Suppression of the NF-κB co-factor, Bcl3, delays the metastatic progression of breast cancer
© BioMed Central Ltd. 2010
Published: 18 May 2010
A large proportion of breast cancers overexpress the HER receptors, HER1 or HER2. Generally these patients have a poor prognosis, exhibit resistance to first-line anti-cancer drugs, and frequently develop metastatic disease - the most common cause of patient death. NF-κB transcription factors lie downstream of HER1/2 signalling pathways and are aberrantly activated in the majority of these breast tumours.
We have found that a constitutive deficiency in Bcl3 (an NF-κB co-factor that modifies NF-κB signalling) delayed HER2 (ErbB2) tumour onset and inhibited metastasis of mammary tumours in mice while growth of primary tumours was unaffected. In those Bcl3-null animals that did acquire metastases, the size of secondary tumours was significantly reduced compared with controls. Critically, Bcl3 deficiency did not affect normal mammary function other than having a transitory effect on apoptosis of epithelial cells in the post-lactational mammary gland. Therefore, unlike other NF-κB regulators, Bcl3 exhibited tumour-specific effects in vivo. The pro-metastatic properties of Bcl3 were confirmed in several human breast cancer cell lines exhibiting elevated HER2 and/or HER1 levels, including aggressive basal-like tumour cell types.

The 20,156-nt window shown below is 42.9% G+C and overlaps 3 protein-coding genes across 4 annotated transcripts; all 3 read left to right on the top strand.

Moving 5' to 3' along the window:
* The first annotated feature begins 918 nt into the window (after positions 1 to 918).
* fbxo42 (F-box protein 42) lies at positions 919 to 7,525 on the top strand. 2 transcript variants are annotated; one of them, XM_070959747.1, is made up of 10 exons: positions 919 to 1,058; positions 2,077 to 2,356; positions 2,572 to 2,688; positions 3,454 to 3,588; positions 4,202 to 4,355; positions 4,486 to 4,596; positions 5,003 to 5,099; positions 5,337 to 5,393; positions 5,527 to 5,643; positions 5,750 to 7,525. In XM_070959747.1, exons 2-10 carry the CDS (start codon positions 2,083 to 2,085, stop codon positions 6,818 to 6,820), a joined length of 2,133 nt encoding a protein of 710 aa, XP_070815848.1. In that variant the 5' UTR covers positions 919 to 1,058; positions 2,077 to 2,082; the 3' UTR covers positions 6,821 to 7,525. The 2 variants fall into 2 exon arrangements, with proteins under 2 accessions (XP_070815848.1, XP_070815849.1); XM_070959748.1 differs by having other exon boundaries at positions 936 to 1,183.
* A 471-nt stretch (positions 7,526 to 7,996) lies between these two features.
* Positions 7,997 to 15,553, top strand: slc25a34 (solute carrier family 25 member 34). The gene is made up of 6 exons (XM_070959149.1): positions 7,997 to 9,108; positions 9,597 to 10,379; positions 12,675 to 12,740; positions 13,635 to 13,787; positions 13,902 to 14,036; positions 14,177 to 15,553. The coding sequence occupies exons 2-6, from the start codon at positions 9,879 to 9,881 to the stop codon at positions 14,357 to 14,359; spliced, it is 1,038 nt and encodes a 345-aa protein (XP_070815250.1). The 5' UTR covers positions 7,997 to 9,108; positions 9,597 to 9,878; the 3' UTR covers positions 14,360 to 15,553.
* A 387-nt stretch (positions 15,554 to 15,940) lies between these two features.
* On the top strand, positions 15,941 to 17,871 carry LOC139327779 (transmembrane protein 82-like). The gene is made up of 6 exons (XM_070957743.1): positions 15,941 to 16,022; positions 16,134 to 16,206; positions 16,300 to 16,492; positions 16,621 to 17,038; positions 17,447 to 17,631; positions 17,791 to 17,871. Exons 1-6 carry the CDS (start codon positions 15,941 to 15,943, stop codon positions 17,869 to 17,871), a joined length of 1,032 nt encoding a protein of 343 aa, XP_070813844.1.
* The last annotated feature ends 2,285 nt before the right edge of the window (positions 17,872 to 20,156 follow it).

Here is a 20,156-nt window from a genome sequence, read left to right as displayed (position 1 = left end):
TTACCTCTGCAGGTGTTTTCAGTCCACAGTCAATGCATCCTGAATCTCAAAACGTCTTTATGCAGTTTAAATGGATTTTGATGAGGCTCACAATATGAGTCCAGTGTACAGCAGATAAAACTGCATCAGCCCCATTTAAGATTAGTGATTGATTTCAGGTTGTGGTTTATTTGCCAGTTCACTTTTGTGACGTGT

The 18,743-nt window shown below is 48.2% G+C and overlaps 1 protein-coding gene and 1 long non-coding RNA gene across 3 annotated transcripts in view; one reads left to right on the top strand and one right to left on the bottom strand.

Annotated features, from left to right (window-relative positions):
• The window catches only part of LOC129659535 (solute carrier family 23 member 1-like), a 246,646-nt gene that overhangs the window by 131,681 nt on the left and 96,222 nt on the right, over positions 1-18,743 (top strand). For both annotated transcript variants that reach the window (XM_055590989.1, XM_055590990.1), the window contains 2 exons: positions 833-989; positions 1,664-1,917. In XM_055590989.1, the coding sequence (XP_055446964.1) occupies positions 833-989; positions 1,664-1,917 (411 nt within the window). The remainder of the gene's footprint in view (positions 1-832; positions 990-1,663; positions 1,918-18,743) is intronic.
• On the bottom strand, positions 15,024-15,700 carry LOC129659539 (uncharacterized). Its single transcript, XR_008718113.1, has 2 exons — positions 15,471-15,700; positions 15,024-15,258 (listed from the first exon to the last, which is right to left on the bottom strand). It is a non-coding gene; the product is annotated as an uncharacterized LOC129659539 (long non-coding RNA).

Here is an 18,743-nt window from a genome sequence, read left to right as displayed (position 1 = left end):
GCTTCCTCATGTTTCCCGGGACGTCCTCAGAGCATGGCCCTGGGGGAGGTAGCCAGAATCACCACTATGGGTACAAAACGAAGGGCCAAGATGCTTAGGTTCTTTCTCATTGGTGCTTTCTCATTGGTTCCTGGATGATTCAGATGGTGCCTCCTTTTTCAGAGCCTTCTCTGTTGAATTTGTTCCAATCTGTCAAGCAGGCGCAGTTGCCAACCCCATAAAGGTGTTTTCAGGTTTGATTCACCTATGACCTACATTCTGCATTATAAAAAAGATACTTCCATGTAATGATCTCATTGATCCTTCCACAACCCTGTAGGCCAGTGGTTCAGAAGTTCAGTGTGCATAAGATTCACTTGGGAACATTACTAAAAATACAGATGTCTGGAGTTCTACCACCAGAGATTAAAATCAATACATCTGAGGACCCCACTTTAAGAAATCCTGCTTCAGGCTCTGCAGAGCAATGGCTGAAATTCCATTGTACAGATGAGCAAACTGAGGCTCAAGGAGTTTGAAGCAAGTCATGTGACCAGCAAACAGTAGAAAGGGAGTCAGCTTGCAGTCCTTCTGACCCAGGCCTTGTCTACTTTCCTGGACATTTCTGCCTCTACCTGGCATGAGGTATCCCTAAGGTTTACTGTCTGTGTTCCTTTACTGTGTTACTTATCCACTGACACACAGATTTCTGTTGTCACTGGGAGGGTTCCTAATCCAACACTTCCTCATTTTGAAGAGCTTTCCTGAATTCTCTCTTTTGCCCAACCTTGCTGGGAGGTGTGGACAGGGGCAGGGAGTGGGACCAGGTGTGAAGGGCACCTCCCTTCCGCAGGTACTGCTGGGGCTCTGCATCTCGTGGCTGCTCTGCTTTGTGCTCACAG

These observations are significant because they suggest it may be possible to target Bcl3 in established tumour cells to reduce metastatic behaviour, and furthermore that Bcl3's effects are not restricted to ERBB2-positive breast tumours, consistent with the observed increase in NF-κB activity seen in both ERBB1-positive and ERBB2-positive breast tumours.